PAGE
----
For example, keeping family records is a pretty customary thing in recent American history. But America is, compared to other countries, still quite young. So even if your family came over on the Mayflower, you’ll quickly find that you’ve got to move to another country to keep following your family lineage.

Even so, civil and church records didn’t develop in some of the more established and richly historical countries until about the same time as they did in America – unless you happened to be royalty. In those cases, the records exist for up to several centuries earlier.

So with the very strong exception of China (which started keeping records in 1500 B.C.), the general guideline for available records goes like this:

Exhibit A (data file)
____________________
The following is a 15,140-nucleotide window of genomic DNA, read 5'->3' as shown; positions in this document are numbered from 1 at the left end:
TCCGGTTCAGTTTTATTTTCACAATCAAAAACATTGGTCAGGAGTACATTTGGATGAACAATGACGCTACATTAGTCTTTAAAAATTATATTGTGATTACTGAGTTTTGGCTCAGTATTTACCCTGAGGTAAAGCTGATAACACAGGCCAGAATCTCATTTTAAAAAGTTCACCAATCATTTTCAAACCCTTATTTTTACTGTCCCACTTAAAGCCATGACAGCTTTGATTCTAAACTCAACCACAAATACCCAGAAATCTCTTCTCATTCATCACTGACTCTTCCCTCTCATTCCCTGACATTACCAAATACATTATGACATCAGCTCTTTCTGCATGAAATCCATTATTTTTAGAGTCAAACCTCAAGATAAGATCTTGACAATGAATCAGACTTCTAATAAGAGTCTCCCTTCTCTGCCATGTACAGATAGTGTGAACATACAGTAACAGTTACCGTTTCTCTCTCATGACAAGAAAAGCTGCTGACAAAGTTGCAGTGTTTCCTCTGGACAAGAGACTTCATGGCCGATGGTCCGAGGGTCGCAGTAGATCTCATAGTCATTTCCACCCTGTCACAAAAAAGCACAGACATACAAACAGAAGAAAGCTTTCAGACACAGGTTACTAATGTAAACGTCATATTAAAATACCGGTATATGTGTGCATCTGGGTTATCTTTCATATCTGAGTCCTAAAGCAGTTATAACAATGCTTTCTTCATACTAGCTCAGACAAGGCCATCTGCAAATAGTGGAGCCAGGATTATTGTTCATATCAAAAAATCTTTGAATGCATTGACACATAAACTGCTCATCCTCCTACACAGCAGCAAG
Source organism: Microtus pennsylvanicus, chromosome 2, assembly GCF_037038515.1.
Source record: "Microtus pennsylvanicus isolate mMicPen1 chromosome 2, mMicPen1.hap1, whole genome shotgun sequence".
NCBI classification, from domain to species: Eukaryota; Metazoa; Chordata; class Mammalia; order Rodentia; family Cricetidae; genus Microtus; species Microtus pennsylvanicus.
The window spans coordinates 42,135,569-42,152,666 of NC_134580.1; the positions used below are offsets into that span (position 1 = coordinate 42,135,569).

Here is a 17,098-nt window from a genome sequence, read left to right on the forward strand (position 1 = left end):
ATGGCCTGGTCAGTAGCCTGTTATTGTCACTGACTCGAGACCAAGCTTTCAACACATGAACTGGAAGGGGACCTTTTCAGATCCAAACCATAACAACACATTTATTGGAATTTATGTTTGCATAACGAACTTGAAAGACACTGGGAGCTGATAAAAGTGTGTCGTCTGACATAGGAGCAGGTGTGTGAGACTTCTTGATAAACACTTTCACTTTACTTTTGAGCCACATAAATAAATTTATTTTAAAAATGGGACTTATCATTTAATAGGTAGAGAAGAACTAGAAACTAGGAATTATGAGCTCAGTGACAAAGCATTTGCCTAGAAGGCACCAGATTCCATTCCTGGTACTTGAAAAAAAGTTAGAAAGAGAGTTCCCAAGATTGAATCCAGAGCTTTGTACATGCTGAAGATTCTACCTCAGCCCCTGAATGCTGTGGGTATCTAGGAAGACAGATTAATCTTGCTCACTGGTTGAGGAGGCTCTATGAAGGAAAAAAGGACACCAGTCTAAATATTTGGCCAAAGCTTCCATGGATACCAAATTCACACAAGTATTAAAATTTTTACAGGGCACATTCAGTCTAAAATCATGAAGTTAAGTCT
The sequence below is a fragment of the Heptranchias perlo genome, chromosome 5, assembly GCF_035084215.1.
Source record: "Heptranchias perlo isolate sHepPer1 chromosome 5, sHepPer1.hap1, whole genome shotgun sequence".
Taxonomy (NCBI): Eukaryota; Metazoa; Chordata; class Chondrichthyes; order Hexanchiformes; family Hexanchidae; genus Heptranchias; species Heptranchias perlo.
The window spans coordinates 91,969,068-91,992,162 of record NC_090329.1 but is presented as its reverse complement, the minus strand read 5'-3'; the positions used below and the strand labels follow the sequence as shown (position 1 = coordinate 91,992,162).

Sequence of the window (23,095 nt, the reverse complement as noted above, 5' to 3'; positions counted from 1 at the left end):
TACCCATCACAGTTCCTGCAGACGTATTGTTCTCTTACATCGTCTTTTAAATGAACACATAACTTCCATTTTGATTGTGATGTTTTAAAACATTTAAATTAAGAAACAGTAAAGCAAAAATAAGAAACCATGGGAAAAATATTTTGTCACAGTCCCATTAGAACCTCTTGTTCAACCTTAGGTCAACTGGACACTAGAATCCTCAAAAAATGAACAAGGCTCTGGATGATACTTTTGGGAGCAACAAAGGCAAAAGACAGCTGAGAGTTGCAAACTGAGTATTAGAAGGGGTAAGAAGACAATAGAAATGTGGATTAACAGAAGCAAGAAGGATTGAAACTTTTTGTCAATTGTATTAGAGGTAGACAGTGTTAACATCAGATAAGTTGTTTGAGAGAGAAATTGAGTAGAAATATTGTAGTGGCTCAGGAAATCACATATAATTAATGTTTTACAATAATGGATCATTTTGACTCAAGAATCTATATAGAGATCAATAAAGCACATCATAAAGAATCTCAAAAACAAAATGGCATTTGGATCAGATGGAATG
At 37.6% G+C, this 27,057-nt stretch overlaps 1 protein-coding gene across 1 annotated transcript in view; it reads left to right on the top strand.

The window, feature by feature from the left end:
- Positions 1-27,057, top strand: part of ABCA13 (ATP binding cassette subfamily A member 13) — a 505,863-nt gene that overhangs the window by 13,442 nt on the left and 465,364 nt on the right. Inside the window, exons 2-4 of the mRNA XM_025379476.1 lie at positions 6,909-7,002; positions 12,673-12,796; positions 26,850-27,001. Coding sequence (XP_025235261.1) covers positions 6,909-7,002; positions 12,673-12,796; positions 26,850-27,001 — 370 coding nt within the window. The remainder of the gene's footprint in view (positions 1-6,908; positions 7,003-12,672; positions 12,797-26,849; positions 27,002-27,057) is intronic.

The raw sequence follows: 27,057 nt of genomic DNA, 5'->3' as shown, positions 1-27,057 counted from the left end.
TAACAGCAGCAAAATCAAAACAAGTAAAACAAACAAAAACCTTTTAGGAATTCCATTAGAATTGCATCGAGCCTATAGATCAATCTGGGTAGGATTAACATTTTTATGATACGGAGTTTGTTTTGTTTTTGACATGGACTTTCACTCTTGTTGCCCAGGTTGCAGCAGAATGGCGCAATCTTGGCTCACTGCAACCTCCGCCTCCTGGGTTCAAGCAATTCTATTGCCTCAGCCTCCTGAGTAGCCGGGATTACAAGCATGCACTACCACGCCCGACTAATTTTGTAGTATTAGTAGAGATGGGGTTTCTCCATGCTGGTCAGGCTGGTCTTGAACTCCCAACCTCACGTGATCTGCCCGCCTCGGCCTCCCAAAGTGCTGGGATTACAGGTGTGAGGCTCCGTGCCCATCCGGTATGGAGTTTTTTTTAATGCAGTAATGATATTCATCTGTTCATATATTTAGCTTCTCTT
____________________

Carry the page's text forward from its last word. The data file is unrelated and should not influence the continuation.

1. The nobles have the earliest records.
  2. Church records began to be kept next.
  3. Civil records developed last.

Given that information, let’s take a look at when the earliest records are available by region, type, and year.

AreaEarliest Records Available by Type and Time
United StatesColonial records exist for British colonies as early as 1608.
EnglandGeneral Parish records begin in 1538. There are records before that, but those are mostly of wealthy landowners or royalty.
ScotlandFor royalty, the first records date back to 1127. Church records date back to 1538. Civil registers didn’t start until 1855.
IrelandThe earliest church records date back to the late 1700s.
DenmarkNobility records started in the early 1100s. The earliest church records date back to 1484, though the records kept are dependent on the denomination.